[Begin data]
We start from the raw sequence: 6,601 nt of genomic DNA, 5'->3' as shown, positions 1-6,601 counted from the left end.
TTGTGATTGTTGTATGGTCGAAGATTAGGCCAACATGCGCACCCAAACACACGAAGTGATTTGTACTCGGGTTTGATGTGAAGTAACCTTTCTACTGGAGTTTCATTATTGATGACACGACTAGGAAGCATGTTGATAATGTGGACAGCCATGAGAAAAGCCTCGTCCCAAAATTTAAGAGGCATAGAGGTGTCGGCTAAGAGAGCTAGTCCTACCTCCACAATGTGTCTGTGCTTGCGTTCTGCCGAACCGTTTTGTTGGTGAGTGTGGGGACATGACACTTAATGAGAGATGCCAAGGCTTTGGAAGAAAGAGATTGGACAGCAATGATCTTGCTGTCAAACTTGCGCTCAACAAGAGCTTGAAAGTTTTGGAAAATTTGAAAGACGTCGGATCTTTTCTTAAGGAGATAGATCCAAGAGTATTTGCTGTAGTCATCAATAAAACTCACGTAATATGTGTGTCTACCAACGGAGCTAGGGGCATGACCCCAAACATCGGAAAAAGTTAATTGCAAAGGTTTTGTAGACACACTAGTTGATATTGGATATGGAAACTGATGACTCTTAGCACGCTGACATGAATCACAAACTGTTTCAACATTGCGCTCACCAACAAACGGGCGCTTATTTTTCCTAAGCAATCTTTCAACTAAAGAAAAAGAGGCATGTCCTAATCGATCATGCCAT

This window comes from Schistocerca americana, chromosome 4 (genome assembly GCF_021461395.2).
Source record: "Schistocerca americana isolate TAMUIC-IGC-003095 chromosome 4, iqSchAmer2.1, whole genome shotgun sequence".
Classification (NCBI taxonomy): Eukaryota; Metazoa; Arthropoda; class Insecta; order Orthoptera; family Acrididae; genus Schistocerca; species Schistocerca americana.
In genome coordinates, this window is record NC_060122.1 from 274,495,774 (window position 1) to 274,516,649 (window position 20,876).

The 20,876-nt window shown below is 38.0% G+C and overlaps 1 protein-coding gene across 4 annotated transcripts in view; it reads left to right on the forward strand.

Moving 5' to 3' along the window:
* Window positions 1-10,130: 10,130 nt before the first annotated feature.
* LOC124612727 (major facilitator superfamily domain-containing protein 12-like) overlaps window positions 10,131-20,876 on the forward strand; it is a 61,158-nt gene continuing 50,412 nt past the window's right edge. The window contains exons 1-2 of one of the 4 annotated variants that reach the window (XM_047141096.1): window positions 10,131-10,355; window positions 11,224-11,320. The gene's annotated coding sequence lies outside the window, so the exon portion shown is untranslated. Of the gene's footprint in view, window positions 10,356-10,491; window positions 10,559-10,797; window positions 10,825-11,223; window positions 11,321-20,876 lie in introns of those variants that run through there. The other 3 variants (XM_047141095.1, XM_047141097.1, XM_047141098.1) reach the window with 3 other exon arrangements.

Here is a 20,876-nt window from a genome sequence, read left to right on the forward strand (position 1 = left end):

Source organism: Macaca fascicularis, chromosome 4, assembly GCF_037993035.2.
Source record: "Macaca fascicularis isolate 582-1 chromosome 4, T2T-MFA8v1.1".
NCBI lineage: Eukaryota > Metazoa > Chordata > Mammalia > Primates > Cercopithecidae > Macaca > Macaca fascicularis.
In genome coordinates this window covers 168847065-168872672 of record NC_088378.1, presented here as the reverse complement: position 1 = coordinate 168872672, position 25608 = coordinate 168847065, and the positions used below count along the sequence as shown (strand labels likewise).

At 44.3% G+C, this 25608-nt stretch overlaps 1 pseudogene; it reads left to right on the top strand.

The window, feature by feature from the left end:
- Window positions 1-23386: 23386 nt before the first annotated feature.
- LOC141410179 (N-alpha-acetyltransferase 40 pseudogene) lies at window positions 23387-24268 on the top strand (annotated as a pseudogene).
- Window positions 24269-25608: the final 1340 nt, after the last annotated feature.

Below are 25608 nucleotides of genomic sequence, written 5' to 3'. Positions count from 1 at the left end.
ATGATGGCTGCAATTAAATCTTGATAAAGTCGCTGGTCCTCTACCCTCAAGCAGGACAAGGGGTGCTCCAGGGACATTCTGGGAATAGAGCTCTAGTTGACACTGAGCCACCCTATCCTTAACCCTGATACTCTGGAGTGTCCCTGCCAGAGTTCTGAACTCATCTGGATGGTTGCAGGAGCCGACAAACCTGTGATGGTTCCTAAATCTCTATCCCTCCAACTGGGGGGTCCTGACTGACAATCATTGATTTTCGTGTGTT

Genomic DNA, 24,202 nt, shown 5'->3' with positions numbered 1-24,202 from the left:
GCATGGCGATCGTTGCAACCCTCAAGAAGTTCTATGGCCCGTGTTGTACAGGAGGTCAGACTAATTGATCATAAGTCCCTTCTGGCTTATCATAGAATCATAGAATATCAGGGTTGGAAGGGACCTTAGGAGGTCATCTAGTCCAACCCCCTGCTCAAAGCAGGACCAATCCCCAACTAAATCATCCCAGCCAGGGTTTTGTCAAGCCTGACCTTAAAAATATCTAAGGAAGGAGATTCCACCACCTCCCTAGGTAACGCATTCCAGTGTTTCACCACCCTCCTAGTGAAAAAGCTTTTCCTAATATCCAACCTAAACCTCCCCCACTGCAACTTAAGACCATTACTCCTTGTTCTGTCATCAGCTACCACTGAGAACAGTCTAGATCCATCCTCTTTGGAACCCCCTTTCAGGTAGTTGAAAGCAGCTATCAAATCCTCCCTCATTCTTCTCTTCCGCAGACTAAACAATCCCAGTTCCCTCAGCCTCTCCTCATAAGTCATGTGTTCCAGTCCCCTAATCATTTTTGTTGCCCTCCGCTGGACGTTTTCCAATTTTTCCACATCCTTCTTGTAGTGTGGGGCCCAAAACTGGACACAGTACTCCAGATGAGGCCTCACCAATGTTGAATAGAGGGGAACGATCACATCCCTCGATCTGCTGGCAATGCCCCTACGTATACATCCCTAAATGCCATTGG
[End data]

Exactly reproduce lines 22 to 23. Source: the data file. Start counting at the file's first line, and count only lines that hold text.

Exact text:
ATGATGGCTGCAATTAAATCTTGATAAAGTCGCTGGTCCTCTACCCTCAAGCAGGACAAGGGGTGCTCCAGGGACATTCTGGGAATAGAGCTCTAGTTGACACTGAGCCACCCTATCCTTAACCCTGATACTCTGGAGTGTCCCTGCCAGAGTTCTGAACTCATCTGGATGGTTGCAGGAGCCGACAAACCTGTGATGGTTCCTAAATCTCTATCCCTCCAACTGGGGGGTCCTGACTGACAATCATTGATTTTCGTGTGTT

Genomic DNA, 24,202 nt, shown 5'->3' with positions numbered 1-24,202 from the left: